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Jamie Barton at the Wigmore Hall

“Hi! … I’m at the Wigmore Hall!” American mezzo-soprano Jamie Barton’s exuberant excitement at finding herself performing in the world’s premier lieder venue was delightful and infectious. With accompanist James Baillieu, Barton presented what she termed a “love-fest” of some of the duo’s favourite art songs. The programme - Turina, Brahms, Dvořák, Ives, Sibelius - was also surely designed to show-case Barton’s sumptuous and balmy tone, stamina, range and sheer charisma; that is, the qualities which won her the First and Song Prizes at the 2013 BBC Cardiff Singer of the World Competition.

The Nose: Royal Opera House, Covent Garden

“If I lacked ears, it would be bad, but still more bearable; but lacking a nose, a man is devil knows what: not a bird, not a citizen—just take and chuck him out the window!”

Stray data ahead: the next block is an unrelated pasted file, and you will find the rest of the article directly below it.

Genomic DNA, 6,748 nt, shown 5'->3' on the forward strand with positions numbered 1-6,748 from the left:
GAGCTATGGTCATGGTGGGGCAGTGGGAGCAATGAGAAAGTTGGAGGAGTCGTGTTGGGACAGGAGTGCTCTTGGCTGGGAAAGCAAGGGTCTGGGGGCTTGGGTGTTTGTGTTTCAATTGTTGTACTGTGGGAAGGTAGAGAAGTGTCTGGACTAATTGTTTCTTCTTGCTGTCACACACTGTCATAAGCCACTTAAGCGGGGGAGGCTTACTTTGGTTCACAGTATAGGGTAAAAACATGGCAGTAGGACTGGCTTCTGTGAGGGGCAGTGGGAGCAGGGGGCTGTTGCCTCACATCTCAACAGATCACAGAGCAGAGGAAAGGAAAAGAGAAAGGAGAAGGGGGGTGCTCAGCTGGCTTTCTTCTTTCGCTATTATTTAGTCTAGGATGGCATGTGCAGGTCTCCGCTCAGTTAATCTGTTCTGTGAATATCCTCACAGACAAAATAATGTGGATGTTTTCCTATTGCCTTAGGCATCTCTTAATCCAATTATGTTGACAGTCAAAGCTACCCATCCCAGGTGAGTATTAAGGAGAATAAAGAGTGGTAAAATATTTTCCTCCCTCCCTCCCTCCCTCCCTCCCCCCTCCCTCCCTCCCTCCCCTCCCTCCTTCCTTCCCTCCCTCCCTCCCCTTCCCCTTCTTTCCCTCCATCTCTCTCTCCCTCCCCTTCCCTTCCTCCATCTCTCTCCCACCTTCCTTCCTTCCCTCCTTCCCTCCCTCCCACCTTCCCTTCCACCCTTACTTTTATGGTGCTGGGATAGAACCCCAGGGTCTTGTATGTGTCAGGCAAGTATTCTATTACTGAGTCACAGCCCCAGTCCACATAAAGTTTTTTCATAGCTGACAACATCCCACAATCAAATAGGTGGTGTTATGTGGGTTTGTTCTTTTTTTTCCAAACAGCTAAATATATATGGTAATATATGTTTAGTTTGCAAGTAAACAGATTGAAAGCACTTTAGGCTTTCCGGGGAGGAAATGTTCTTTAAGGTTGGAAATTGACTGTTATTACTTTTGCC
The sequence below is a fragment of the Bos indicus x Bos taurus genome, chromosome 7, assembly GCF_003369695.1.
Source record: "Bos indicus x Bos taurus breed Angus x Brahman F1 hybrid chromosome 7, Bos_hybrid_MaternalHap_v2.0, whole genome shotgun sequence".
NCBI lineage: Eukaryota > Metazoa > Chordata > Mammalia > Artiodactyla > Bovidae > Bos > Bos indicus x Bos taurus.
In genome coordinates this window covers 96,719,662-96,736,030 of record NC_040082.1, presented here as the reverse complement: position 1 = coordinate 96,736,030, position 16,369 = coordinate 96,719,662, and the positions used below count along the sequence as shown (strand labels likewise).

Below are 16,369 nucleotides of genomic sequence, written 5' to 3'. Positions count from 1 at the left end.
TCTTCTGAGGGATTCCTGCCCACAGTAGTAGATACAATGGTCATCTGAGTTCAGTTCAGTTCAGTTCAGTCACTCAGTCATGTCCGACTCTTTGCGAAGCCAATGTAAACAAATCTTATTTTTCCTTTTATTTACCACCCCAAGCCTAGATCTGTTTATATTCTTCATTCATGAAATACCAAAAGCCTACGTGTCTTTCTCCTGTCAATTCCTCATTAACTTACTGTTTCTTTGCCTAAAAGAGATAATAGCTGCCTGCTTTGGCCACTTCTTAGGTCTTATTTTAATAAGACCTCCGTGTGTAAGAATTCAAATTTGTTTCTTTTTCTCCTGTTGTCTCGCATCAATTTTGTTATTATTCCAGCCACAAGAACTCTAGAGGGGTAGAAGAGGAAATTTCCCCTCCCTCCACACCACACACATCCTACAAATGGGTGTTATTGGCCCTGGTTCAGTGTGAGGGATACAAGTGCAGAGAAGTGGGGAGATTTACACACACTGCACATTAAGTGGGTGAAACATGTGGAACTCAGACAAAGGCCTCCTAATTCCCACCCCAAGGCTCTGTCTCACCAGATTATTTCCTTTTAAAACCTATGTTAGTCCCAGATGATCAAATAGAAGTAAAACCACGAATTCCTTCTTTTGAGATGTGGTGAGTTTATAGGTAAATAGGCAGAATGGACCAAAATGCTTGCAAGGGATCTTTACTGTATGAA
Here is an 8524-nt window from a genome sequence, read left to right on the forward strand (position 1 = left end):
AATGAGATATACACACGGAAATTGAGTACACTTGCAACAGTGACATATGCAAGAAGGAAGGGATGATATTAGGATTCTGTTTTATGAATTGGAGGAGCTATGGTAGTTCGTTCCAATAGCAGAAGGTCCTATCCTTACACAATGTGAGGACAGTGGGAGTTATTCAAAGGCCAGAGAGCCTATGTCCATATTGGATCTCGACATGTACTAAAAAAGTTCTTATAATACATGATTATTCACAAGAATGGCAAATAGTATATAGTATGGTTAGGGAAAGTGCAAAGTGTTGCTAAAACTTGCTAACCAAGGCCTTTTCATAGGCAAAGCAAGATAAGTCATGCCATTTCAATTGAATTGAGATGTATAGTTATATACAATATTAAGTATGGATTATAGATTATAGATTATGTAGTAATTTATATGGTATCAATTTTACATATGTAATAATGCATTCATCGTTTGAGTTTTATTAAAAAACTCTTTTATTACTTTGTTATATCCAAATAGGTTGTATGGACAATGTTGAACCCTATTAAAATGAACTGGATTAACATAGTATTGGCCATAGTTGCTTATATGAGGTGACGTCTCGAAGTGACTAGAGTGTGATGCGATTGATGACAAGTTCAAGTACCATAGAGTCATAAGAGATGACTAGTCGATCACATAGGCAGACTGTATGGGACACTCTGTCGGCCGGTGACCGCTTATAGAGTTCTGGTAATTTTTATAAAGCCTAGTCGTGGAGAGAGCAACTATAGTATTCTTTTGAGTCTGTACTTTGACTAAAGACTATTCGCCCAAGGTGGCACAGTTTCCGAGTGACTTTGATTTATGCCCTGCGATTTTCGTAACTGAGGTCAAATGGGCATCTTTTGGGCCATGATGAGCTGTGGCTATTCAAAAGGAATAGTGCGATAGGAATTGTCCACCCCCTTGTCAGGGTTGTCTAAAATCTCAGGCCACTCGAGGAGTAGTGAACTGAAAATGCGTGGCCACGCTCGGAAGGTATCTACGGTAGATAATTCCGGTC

Věc Makropulos in San Francisco

A fixation on death at San Francisco Opera. A 337 year-old woman gave it all up just now after only six years since she last gave it all up on the War Memorial stage.

The Pearl Fishers at English National Opera

Penny Woolcock's 2010 production of Bizet's The Pearl Fishers returned to English National Opera (ENO) for its second revival on 19 October 2018. Designed by Dick Bird (sets) and Kevin Pollard (costumes) the production remains as spectacular as ever, and ENO fielded a promising young cast with Claudia Boyle as Leila, Robert McPherson as Nadir and Jacques Imbrailo as Zurga, plus James Creswell as Nourabad, conducted by Roland Böer.

Academy of Ancient Music: The Fairy Queen at the Barbican Hall

At the end of Shakespeare’s A Midsummer Night’s Dream, Theseus delivers a speech which returns to the play’s central themes: illusion, art and the creative imagination. The sceptical king dismisses ‘The poet’s vision - his ‘eye, in a fine frenzy rolling’ - which ‘gives to airy nothing/ A local habitation and a name’; such art, and theatre, is a psychological deception brought about by an excessive, uncontrolled imagination.